Sword polishing has always (generally speaking) been done by professional polishers, and historically, the practical aspect outweighed the aesthetic aspect. If a slightly duller edge would have been preferable for use in battle, the polisher would have created a slightly duller edge.

  4. #19
    Join Date
    Feb 2006
    Location
    Sweden
    Posts
    1,147
    Likes (received)
    0

    Default

    Just to be clear here:


    I don't automatically believe everything I see in movies. This particular movie didn't seem like a ninja-magic-superpower type movie and by the looks of it I figured it had a more solid basis in realism, unlike Zatoichi (2003) for instance.
    Fredrik Hall
    "To study and not think is a waste. To think and not study is dangerous." /Confucius

  5. #20
    Join Date
    Jun 2005
    Posts
    273
    Likes (received)
    10

    Default

    Quote Originally Posted by Bruno View Post
    Sword polishing has always (generally speaking) been done by professional polishers, and historically, the practical aspect outweighed the aesthetic aspect. If a slightly duller edge would have been preferable for use in battle, the polisher would have created a slightly duller edge.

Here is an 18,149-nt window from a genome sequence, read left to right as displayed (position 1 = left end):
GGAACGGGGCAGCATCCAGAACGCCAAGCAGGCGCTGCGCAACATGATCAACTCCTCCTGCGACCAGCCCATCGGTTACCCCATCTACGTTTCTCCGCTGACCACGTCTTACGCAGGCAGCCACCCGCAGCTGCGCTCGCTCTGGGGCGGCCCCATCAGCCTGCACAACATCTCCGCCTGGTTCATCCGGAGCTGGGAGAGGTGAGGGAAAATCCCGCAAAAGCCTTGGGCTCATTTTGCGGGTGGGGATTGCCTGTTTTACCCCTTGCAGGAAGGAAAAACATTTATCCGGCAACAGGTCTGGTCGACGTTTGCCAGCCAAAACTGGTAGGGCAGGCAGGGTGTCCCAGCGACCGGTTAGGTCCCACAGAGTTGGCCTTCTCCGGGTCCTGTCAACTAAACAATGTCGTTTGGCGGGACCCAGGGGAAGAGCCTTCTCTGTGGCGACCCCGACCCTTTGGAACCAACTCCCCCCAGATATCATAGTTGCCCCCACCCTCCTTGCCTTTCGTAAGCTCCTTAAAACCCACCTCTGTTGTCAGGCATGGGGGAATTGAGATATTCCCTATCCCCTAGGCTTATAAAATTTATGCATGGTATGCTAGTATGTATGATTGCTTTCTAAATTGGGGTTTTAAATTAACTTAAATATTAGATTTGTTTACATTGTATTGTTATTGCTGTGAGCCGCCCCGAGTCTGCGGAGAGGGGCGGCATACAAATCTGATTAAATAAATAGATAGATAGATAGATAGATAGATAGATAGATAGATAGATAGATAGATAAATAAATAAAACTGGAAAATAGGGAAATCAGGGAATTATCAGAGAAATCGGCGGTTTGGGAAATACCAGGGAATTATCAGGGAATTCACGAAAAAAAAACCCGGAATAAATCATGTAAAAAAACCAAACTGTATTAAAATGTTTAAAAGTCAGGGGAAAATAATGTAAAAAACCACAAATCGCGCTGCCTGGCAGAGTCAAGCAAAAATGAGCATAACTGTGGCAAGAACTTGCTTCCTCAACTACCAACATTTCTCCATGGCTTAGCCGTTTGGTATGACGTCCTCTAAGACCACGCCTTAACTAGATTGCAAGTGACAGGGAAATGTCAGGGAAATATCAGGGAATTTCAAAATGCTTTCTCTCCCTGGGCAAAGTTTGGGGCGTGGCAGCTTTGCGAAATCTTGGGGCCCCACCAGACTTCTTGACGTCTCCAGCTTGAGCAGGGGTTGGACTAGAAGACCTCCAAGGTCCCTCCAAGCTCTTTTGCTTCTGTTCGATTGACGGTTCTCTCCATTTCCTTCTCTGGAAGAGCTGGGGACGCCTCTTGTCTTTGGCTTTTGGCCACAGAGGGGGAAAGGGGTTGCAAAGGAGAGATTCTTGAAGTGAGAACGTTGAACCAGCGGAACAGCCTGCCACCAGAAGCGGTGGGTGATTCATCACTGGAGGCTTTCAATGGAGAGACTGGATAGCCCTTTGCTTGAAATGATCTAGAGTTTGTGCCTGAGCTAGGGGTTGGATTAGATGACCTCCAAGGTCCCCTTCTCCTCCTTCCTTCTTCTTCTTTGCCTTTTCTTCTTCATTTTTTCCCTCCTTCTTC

Well, it wasnt sharpen just because a polisher thought so.

    From its very design the sword and the sword maker, was about the cutting of the blade.

    It didnt matter if a dull blade can do damage, it was a matter to cut, slice, or penetrate deeply, thus the reason for sharpeness. (Just like a sharp knife for a tomatoe)

    The pride was not only about polishing, which was part of the maintenance, but sharpening was also a part of the maintenance, and there was pride how well a blade could cut.